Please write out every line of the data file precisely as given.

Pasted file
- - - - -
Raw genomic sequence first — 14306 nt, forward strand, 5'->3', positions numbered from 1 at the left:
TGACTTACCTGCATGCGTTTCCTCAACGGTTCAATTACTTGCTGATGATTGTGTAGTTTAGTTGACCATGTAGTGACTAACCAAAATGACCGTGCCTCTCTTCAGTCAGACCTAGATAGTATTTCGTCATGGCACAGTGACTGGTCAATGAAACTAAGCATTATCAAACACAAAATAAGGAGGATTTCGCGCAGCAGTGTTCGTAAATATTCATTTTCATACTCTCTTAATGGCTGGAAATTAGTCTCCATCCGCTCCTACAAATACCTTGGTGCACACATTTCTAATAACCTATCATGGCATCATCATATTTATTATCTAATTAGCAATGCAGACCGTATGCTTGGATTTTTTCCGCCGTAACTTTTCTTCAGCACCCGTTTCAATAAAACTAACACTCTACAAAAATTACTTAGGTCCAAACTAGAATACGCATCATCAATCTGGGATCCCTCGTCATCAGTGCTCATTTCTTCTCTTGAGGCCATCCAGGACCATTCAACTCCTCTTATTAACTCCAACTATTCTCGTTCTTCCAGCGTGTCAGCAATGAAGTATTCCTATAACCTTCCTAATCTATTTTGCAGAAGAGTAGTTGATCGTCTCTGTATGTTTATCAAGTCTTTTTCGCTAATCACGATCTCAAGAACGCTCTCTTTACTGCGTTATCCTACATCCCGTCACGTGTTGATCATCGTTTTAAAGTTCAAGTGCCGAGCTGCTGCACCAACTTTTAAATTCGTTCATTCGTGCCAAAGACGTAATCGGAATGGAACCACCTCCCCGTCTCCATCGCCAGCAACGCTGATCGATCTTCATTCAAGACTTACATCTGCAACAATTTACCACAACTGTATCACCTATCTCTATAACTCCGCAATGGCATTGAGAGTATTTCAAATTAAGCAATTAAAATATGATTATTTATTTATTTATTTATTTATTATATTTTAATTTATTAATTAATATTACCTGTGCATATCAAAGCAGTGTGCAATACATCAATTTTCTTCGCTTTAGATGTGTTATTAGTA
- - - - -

Raw genomic sequence first — 14306 nt, forward strand, 5'->3', positions numbered from 1 at the left:
TGACTTACCTGCATGCGTTTCCTCAACGGTTCAATTACTTGCTGATGATTGTGTAGTTTAGTTGACCATGTAGTGACTAACCAAAATGACCGTGCCTCTCTTCAGTCAGACCTAGATAGTATTTCGTCATGGCACAGTGACTGGTCAATGAAACTAAGCATTATCAAACACAAAATAAGGAGGATTTCGCGCAGCAGTGTTCGTAAATATTCATTTTCATACTCTCTTAATGGCTGGAAATTAGTCTCCATCCGCTCCTACAAATACCTTGGTGCACACATTTCTAATAACCTATCATGGCATCATCATATTTATTATCTAATTAGCAATGCAGACCGTATGCTTGGATTTTTTCCGCCGTAACTTTTCTTCAGCACCCGTTTCAATAAAACTAACACTCTACAAAAATTACTTAGGTCCAAACTAGAATACGCATCATCAATCTGGGATCCCTCGTCATCAGTGCTCATTTCTTCTCTTGAGGCCATCCAGGACCATTCAACTCCTCTTATTAACTCCAACTATTCTCGTTCTTCCAGCGTGTCAGCAATGAAGTATTCCTATAACCTTCCTAATCTATTTTGCAGAAGAGTAGTTGATCGTCTCTGTATGTTTATCAAGTCTTTTTCGCTAATCACGATCTCAAGAACGCTCTCTTTACTGCGTTATCCTACATCCCGTCACGTGTTGATCATCGTTTTAAAGTTCAAGTGCCGAGCTGCTGCACCAACTTTTAAATTCGTTCATTCGTGCCAAAGACGTAATCGGAATGGAACCACCTCCCCGTCTCCATCGCCAGCAACGCTGATCGATCTTCATTCAAGACTTACATCTGCAACAATTTACCACAACTGTATCACCTATCTCTATAACTCCGCAATGGCATTGAGAGTATTTCAAATTAAGCAATTAAAATATGATTATTTATTTATTTATTTATTTATTATATTTTAATTTATTAATTAATATTACCTGTGCATATCAAAGCAGTGTGCAATACATCAATTTTCTTCGCTTTAGATGTGTTATTAGTA